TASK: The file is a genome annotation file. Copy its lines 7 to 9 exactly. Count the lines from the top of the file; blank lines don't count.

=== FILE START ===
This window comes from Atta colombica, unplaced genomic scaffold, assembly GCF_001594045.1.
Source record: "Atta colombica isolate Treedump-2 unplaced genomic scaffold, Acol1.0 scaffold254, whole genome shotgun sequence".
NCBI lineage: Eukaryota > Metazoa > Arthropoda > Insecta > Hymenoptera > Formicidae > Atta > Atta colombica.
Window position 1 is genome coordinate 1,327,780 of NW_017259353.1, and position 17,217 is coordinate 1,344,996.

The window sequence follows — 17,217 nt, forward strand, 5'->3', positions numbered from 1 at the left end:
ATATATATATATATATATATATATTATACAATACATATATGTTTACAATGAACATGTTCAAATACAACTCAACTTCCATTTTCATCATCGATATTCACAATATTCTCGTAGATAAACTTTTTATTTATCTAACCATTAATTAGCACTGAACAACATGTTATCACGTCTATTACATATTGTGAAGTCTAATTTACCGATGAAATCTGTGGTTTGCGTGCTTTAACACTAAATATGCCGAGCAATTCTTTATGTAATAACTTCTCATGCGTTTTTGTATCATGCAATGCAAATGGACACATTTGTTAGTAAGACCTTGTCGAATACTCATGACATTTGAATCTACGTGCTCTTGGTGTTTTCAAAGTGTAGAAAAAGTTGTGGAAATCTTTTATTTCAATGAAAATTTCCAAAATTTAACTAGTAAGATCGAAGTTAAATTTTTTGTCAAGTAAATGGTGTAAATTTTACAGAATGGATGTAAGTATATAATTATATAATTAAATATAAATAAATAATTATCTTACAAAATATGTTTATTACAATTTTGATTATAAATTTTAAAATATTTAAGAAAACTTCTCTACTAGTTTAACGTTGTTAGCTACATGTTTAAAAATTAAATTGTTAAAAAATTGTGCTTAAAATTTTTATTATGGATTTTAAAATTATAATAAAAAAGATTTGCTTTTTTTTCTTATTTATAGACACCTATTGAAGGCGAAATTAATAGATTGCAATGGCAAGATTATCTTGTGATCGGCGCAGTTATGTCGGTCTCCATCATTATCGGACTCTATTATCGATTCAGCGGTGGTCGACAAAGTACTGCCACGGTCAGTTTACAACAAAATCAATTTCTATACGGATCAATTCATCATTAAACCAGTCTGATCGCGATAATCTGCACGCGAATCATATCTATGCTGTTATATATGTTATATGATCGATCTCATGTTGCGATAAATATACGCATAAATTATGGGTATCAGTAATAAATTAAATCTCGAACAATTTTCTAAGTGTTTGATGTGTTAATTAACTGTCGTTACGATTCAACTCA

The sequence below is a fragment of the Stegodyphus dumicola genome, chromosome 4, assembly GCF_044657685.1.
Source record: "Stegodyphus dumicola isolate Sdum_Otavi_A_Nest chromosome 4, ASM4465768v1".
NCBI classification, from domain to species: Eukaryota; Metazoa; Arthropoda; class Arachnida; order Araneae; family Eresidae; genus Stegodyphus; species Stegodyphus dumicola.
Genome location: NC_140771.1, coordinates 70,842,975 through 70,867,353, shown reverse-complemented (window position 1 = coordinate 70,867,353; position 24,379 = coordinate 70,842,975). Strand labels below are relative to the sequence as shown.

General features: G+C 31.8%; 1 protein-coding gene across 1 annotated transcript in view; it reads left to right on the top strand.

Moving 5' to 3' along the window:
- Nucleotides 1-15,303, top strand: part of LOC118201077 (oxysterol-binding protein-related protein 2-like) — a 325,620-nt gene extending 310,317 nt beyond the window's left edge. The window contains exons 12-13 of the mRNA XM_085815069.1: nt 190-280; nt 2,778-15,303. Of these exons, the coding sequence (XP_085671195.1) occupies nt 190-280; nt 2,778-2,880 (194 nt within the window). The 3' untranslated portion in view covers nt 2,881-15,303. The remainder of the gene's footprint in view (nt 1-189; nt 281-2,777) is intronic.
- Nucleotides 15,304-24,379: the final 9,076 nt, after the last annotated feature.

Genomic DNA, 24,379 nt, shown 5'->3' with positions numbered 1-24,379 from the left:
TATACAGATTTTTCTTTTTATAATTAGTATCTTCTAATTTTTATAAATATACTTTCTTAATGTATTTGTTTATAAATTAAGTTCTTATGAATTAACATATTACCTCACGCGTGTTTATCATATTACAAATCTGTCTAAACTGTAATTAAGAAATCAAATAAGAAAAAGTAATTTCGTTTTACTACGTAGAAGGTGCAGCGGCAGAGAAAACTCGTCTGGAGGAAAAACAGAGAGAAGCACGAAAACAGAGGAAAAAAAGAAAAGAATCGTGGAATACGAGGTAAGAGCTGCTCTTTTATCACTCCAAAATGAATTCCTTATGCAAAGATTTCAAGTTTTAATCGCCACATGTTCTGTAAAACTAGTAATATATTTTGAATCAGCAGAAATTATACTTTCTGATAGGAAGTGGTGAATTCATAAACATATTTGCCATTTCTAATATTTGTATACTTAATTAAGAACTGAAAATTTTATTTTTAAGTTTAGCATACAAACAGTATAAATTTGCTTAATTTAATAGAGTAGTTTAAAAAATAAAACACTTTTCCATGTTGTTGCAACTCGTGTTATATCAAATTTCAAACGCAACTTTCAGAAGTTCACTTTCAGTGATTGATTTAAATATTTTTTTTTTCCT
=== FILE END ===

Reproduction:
The sequence below is a fragment of the Stegodyphus dumicola genome, chromosome 4, assembly GCF_044657685.1.
Source record: "Stegodyphus dumicola isolate Sdum_Otavi_A_Nest chromosome 4, ASM4465768v1".
NCBI classification, from domain to species: Eukaryota; Metazoa; Arthropoda; class Arachnida; order Araneae; family Eresidae; genus Stegodyphus; species Stegodyphus dumicola.